Above the Law, Charlotte Alumni Demand Resignations Of Law School Leadership.
Monday, February 6, 2017
The International Law Students Association [ILSA] is confronting the effect of the anti-immigration order on the Jessup International Moot Court Competition, one of the most prestigious student competitions:
Some of the consequences of President Trump’s Executive Order will affect the Jessup and ILSA directly. Two teams – the University of International Relations in Iran and the winner of the Iraqi National Rounds (which have not yet taken place) – will almost surely not be permitted to attend the White & Case International Rounds in Washington in April. We are aware of at least four teams (representing Jordan, the UAE, Saudi Arabia, and Palestine) one or more of whose members are citizens of the (temporarily) blacklisted countries; those students and coaches will in all likelihood be denied entry visas. We do not yet know whether there may be other individuals in a similar situation.
ILSA is deciding what course to take. It notes:
ILSA is aware of the seriousness of the current situation, and we express our support for those directly affected by it. Of course, we are painfully aware of the ironies implicit here: one of the victims of President Trump’s new policy – which we believe to be illegal under both U.S. domestic and international law – will be an organization whose mission is to expand the study, teaching, and practice of international law around the world.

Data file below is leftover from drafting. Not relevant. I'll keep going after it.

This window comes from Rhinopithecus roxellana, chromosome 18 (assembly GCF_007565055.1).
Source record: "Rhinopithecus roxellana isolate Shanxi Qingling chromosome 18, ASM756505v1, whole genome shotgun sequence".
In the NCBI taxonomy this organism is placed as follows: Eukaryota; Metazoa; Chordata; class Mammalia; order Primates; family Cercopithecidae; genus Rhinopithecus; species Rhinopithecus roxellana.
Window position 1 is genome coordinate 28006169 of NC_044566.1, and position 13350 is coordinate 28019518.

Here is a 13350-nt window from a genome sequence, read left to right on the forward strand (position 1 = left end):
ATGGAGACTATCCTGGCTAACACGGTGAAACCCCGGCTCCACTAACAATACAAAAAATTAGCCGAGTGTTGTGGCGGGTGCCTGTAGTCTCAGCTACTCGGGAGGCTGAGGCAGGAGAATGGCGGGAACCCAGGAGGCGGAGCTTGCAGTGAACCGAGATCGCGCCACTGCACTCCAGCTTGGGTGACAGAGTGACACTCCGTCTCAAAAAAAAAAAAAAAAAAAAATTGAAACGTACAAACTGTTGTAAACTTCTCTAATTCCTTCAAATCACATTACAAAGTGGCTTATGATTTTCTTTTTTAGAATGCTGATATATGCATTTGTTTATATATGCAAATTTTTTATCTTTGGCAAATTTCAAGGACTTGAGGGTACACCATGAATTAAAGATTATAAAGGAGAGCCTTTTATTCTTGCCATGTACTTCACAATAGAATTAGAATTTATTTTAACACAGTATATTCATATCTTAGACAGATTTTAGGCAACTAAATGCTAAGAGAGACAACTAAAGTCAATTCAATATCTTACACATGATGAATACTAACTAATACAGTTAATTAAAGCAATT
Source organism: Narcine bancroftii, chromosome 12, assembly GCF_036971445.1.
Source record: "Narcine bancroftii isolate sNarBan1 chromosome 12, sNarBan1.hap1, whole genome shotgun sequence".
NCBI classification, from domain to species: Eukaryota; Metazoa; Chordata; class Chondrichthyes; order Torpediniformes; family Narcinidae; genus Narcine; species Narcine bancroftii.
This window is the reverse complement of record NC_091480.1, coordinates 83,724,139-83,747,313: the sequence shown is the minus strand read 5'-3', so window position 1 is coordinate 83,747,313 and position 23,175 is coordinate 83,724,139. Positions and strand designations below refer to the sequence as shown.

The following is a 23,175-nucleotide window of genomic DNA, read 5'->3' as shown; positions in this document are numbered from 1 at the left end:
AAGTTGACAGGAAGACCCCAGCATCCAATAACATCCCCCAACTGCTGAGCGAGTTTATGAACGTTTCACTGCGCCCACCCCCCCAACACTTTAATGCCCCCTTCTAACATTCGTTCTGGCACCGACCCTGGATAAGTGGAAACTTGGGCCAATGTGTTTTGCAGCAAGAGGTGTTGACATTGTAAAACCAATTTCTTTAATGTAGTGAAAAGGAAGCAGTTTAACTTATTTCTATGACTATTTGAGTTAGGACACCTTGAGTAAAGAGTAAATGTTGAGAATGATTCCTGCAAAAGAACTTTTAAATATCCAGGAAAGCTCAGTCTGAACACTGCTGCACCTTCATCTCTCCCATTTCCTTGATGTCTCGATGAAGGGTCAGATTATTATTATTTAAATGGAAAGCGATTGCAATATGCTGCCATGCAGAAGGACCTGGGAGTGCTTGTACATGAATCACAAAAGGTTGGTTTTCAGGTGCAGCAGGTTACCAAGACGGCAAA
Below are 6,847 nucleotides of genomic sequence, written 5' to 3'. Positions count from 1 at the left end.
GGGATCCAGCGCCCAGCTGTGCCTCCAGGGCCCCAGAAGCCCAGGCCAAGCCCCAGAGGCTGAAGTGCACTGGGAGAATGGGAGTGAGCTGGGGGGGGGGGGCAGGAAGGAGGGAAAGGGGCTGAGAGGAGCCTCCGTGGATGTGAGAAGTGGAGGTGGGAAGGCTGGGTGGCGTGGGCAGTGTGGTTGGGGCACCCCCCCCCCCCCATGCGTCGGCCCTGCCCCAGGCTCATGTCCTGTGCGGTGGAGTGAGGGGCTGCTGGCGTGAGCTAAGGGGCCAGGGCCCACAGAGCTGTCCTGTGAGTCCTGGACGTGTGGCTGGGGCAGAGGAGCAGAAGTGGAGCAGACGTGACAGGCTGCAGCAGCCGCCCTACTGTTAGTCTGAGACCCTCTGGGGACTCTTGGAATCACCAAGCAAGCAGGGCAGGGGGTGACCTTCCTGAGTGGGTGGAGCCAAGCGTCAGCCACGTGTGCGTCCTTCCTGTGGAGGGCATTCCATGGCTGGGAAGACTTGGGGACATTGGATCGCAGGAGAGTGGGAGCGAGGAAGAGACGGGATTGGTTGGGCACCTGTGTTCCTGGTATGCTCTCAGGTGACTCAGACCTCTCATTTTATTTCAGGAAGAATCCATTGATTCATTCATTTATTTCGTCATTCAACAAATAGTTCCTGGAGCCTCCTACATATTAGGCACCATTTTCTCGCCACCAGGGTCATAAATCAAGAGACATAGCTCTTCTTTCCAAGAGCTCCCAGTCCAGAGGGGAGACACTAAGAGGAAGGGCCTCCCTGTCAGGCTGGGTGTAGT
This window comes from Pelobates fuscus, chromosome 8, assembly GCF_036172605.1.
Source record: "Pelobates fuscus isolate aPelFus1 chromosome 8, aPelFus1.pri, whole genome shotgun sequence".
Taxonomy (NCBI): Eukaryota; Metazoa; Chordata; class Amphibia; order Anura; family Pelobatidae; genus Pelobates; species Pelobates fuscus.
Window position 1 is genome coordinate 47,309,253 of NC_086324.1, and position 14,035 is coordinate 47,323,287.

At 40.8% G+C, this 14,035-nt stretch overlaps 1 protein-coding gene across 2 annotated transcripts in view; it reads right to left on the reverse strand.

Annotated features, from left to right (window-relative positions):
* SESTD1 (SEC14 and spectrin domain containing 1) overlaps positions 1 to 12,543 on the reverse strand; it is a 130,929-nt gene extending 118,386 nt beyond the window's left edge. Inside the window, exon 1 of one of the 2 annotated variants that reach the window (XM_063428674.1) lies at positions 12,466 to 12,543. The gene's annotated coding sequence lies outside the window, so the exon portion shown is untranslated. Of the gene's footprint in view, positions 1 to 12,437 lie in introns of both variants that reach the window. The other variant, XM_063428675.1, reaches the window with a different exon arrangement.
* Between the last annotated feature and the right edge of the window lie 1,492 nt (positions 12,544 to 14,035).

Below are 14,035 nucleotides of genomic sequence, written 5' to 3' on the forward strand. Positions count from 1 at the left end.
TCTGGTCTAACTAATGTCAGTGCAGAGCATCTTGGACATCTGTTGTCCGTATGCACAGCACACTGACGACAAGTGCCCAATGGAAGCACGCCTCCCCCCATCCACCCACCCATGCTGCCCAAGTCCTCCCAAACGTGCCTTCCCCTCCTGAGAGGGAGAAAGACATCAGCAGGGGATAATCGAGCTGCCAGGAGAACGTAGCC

Amen to that. You can read the full ILSA statement here.
From the National Conference of State Legislatures:
Currently, there are 17 states that ban carrying a concealed weapon on a college campus: California, Florida, Georgia, Illinois, Louisiana, Massachusetts, Michigan, Missouri, Nebraska, Nevada, New Jersey, New Mexico, New York, North Carolina, North Dakota, South Carolina and Wyoming.
In 24 states the decision to ban or allow concealed carry weapons on campuses is made by each college or university individually: Alabama, Alaska, Arizona, Arkansas, Connecticut, Delaware, Hawaii, Indiana, Iowa, Kentucky, Maine, Maryland, Minnesota, Montana, New Hampshire, Ohio, Oklahoma, Pennsylvania, Rhode Island, South Dakota, Vermont, Virginia, Washington and West Virginia.
Because of recent state legislation and court rulings, eight states now have provisions allowing the carrying of concealed weapons on public postsecondary campuses. These states are Colorado, Idaho, Kansas, Mississippi, Oregon, Texas, Utah and Wisconsin. Not included in above list, Tennessee allow faculty members with licenses to carry weapons on campus but the law does not extend to students or the general public.
You can read more here.
Update: Dean Vikram Amar: "Even though the measure is deferred for now, there is reason to think that, on reconsideration, the Council will move forward to put it or something similar into effect eventually." (here) In other words, law schools should be making changes in their educational programs now because the resolution will eventually be adopted. The Council has been pushing this standard hard, and they have the power to enact it! Also, as mentioned below, the ABA did adopt significant changes to Standard 501.
Further update from the ABA Journal: "Under ABA rules, the house can send the proposed rule, Resolution 110B, back to the Council of the Section of Legal Education and Admissions to the Bar twice for review with or without recommendations, but the council has the final decision on Standard 316 and other matters related to law school accreditation."